-It's highly unlikely you'll have to pay to watch videos of cats playing piano, but Youtube will soon announce plans to let some channels charge a monthly fee for their content, a move that may alienate some users.
-I think nowadays, there's enough free content out there that nobody's gonna pay for it.
-Most content is expected to remain free of charge.
Early online reports say Youtube will initially offer
50 channels with each channel subscription costing as little as $2 a month.
-Youtube's really made an investment in what they call premium contents so what you're likely to end up paying for is shows that are incredibly popular already.
There are networks like the young turks which I think has an aggregate of a billion views.
People may already be interested in paying for that but they're also creating shows with well-known celebrities, with people who you already want to watch and that's the kind of content they're gonna ask you to pay for.
-In a statement, Youtube said, "We're
looking into creating a subscription platform that could bring even more great content to Youtube for our users to enjoy and provide our partners with another vehicle to generate revenue.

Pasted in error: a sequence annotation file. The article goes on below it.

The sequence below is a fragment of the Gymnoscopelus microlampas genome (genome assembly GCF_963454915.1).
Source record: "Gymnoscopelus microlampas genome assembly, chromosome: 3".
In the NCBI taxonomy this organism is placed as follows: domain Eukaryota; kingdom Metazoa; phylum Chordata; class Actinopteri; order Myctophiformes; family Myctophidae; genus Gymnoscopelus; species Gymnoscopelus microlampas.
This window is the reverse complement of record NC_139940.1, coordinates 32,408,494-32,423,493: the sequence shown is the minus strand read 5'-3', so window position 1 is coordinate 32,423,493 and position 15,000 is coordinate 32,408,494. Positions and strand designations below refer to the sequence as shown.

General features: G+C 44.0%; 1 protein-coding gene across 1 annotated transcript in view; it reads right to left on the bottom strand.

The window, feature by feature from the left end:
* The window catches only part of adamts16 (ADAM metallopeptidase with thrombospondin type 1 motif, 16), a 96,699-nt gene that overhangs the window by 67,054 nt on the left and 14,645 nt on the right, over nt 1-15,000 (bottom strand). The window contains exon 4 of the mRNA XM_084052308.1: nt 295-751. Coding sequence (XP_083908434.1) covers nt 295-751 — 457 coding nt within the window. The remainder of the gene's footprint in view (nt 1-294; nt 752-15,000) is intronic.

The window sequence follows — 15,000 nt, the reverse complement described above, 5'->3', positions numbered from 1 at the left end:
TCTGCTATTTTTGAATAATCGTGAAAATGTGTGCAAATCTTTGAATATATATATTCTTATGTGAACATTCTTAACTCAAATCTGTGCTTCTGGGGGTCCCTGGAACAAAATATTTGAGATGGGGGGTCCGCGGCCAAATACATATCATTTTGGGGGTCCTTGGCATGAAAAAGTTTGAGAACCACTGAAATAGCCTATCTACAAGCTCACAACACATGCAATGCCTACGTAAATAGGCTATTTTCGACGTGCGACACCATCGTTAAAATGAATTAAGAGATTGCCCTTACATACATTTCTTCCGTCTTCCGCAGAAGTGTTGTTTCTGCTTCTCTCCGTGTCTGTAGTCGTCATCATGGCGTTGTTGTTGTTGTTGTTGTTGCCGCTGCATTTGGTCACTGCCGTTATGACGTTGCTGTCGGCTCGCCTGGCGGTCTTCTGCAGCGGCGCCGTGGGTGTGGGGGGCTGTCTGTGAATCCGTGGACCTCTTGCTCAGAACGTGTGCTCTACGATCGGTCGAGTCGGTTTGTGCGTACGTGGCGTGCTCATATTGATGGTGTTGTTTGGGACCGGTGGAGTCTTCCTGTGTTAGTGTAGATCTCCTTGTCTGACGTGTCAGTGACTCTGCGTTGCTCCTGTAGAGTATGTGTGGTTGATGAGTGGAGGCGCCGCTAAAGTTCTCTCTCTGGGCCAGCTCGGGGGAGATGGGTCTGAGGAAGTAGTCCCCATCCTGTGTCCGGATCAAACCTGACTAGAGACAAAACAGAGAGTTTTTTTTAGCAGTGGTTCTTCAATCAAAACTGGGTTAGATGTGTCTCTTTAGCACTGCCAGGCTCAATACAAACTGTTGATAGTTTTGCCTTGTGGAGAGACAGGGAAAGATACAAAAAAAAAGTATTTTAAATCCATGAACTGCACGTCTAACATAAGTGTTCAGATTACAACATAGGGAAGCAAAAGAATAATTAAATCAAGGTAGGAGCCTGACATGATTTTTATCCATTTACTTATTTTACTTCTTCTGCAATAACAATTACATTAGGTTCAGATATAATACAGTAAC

With paid subscriptions, Youtube would compete with the likes of Netflix, Hulu, and Amazon which have successfully gained millions of paid subscribers and created original content.
-What we're seeing now is almost the creation of new kinds of TV networks and each of them, like the existing TV networks, has their own distinct programming.
BBC has already said it would not be introducing fees for its Youtube channel.
Youtube will reportedly offer two subscription options: with and without advertising.
That could make a difference for some.
-I think it was fine as is but the odds are pretty crazy.
It would be nice to have less ads.
-And there's another benefit for users.
-So you may pay for Netflix and Netflix original programming but those same shows might not be on Hulu.
They might not be on Youtube.
So if you have favorite on Youtubes or shows
on Youtube that you think you want to watch specifically, this is a good way to kind of put together an ala carte package of programming which you cannot do right now in cable.
-In other words, a cable cord cutter's dream.
In San Francisco, I'm Sumi Das.
Cnet.com for CBS News.